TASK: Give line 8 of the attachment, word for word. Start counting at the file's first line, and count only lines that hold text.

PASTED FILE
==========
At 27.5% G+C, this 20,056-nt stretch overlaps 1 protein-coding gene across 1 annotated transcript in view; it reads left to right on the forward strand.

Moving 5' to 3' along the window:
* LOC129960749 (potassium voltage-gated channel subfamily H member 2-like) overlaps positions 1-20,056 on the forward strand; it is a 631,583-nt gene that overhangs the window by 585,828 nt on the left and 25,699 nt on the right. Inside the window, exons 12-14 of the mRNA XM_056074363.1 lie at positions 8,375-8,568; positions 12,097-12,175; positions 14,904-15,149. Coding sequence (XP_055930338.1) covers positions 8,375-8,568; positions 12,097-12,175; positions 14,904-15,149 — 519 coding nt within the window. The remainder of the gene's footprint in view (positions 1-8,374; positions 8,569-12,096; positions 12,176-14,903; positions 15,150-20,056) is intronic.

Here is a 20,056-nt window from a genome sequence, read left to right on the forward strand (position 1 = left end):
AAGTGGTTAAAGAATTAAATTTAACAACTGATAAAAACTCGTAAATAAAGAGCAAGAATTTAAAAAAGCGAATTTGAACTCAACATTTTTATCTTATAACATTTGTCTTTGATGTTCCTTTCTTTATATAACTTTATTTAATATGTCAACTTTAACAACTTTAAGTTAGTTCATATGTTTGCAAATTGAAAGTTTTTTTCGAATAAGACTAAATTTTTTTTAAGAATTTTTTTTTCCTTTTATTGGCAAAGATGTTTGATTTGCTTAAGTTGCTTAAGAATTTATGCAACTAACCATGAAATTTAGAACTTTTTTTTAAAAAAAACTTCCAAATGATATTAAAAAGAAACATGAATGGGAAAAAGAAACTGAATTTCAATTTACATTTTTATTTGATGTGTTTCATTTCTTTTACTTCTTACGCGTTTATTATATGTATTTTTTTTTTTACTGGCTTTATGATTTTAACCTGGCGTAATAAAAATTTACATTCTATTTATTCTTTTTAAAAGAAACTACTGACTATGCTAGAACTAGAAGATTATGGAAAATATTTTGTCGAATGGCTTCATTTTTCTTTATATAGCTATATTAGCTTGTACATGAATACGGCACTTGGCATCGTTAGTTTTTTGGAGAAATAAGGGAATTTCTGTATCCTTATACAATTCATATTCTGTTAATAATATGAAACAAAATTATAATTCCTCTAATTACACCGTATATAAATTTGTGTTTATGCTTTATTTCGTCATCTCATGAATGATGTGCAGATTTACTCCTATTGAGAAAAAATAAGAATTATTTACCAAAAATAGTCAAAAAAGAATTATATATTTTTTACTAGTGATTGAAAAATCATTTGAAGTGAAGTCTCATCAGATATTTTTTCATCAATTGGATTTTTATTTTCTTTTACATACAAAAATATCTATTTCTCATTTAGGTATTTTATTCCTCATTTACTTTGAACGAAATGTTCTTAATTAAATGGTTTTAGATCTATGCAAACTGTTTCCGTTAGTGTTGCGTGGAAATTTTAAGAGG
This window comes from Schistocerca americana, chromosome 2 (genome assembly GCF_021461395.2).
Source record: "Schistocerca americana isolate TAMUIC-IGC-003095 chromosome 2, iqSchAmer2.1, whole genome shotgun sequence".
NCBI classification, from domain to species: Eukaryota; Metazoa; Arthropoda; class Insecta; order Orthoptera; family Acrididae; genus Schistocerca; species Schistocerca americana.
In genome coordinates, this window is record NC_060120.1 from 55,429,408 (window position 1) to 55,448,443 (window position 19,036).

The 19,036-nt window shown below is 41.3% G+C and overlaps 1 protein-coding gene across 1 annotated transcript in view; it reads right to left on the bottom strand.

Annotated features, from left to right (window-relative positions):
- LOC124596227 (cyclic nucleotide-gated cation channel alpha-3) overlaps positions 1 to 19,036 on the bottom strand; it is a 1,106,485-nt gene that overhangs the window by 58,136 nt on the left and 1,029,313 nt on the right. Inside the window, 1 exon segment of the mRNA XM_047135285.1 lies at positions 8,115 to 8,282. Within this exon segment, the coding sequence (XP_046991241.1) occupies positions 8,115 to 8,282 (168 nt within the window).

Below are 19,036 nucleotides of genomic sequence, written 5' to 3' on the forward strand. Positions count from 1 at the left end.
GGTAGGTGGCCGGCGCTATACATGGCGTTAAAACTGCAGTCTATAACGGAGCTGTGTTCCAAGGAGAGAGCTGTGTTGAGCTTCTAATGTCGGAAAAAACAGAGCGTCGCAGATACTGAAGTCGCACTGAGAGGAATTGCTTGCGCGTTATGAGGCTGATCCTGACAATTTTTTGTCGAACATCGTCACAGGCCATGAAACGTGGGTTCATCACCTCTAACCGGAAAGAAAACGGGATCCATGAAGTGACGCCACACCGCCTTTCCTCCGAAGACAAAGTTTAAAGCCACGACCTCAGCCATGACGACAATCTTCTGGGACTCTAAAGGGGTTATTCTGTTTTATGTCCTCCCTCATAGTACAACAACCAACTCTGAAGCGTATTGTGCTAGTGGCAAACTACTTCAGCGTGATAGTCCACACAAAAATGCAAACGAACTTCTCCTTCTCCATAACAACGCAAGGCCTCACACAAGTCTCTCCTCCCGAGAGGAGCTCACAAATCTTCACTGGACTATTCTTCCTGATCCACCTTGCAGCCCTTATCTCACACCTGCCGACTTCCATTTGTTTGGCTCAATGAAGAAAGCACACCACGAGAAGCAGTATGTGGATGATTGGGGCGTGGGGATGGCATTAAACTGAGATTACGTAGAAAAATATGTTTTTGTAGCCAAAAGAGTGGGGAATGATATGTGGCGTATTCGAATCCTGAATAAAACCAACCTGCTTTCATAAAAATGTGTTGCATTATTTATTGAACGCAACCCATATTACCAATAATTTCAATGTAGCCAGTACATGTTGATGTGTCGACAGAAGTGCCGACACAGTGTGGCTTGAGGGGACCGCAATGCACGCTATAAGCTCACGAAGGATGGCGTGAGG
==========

NCBI classification, from domain to species: Eukaryota; Metazoa; Arthropoda; class Insecta; order Orthoptera; family Acrididae; genus Schistocerca; species Schistocerca americana.